APRIL 26 2007 18:27h
Russian President Vladimir Putin announced hundreds of billions of dollars in spending plans.
Launching a modernisation drive that invited comparison with the heyday of Soviet central planning.
Putin, addressing lawmakers for the last time before voters elect his successor next March, promised a "second, large-scale electrification of the country". The first was launched by Soviet revolutionary Vladimir Lenin in 1920.
"By 2020 we must boost power generation in Russia by two thirds," Putin said to applause in the Kremlin's Marble Hall. "To achieve that the state and private-sector firms will invest 12 trillion roubles ($467 billion)."
Russia will build 26 nuclear power plants over the next 12 years. Hydro-power, roads, rail, ports and airports will all get money, as will a new system of canals to link the Volga and Don rivers, thus facilitating exports from Caspian Sea states.
Canal building was a particula obsession of Josef Stalin and claimed the lives of thousands of forced labourers, but this time around Putin said he wanted business to do the work, with state cash serving as a "catalyst".
And, in a nod to Nikita Khrushchev's 1950s drive to build the apartment blocks that still dot Russian cities, Putin vowed to speed housing construction to 100-130 million sq. metres per year from the 80 million now planned.
"It would be great to build no less than one square metre of housing for each citizen of Russia," Putin said. The population of Russia, the world's largest country by area, is 142 million.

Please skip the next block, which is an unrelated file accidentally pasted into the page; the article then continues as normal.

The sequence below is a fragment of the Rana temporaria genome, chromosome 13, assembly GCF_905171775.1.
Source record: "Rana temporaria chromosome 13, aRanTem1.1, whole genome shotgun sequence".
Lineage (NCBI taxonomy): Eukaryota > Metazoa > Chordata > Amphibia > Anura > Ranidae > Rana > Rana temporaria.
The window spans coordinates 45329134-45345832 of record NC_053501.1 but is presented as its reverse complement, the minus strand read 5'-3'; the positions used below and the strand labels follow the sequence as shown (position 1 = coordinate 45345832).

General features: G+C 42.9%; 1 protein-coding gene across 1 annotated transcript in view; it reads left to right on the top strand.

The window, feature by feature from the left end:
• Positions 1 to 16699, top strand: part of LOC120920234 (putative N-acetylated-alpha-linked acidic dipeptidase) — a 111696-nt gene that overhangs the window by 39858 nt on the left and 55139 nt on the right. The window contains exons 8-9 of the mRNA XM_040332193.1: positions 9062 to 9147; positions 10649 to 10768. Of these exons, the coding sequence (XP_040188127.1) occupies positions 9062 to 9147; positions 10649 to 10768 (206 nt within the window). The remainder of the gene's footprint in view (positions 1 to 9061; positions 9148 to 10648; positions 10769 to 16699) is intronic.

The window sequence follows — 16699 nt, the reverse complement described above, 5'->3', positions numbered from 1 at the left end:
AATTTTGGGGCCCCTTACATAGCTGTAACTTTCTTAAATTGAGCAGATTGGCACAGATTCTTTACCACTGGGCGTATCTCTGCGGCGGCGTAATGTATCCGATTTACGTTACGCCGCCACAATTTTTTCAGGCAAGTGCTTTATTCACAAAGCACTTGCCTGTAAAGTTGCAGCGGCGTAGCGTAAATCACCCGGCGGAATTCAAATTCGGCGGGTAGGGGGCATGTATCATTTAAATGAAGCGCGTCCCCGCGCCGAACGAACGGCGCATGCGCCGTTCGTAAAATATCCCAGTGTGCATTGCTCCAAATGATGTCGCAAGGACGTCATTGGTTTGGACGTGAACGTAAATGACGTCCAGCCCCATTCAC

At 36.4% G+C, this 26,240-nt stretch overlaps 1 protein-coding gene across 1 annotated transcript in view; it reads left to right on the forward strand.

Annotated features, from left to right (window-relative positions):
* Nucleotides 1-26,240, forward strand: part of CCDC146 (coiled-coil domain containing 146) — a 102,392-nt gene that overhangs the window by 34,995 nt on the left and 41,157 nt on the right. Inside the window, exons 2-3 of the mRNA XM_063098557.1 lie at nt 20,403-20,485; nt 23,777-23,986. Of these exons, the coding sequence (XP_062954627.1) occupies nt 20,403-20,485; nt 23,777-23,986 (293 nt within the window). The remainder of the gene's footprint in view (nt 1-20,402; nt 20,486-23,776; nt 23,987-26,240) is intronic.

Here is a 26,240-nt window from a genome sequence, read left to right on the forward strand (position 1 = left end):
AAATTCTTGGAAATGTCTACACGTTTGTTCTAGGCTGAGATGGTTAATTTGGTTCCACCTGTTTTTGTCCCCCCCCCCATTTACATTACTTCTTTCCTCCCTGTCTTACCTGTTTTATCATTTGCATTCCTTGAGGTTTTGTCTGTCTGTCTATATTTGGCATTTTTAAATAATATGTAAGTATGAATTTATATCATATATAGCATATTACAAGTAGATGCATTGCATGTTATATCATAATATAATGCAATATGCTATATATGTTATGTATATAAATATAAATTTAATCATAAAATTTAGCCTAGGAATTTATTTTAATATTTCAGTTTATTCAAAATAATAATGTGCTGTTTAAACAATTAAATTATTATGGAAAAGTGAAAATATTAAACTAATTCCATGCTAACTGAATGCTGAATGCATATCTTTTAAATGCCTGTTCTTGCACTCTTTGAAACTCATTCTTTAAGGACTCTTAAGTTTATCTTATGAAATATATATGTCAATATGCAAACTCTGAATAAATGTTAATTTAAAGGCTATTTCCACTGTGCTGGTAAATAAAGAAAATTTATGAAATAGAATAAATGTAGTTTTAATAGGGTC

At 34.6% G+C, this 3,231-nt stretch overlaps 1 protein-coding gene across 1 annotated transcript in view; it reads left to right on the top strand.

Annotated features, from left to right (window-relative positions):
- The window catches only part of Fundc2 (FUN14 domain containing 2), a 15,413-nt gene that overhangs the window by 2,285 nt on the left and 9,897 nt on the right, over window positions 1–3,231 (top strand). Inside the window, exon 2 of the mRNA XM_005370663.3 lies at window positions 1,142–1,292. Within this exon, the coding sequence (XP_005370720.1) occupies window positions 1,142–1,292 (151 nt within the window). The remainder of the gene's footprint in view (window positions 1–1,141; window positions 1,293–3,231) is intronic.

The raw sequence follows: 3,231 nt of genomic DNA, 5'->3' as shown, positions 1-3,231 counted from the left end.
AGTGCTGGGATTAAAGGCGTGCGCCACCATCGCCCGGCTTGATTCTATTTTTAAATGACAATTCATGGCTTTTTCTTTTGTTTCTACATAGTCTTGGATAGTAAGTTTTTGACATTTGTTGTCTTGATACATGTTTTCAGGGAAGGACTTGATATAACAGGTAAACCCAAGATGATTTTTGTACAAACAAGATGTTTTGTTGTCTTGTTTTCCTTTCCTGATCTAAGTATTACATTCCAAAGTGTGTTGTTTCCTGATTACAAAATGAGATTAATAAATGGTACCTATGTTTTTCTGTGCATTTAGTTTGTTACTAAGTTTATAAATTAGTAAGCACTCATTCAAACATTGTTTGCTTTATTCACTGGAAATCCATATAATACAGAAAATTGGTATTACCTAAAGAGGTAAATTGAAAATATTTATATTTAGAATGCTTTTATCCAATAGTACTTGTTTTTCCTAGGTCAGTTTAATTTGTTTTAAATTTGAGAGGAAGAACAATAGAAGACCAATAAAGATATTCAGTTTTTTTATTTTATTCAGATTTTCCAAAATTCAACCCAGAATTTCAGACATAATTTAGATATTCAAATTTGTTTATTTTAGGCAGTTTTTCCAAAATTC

Ambitious talk, although some of the plans were not new, said analysts. "A lot of emphasis was placed on progress in rebuilding Russia as a great power," said Tim Ash, emerging markets economist at Bear Stearns.
Extra costs to this year's budget will be 650 billion roubles ($25 billion), with most of that channelled towards capitalising development institutions, Putin's economic adviser Arkady Dvorkovich said.
Of that, 300 billion roubles ($11.7 billion) will be drawn down from Russia's $108 billion rainy-day oil fund.
Putin also pledged to spend oil money on encouraging retirement saving, saying the state would make top-up payments to match every 1,000 roubles Russians contribute voluntarily to the national pension scheme.
Dvorkovich said that only around 40 billion roubles ($1.56 billion) of the extra budget cash would actually be spent immediately, meaning there would be no inflationary impact.
But Finance Minister Alexei Kudrin, the government's leading fiscal hawk, sounded a warning. He told a cabinet meeting that excessive growth in the money supply already threatened Russia's bid to curb inflation to 8 percent this year.
"I wouldn't say there is a guarantee we will meet the inflation target," Kudrin told ministers. "The problem of money supply and its sterilisation remains serious."
Data released earlier on Thursday by the central bank showed that the M2 money supply grew by 52.7 percent in the 12 months to April 1. Sergei Ignatyev, the head of the central bank, forecast that M2 growth would fall to 32-34 percent by year end.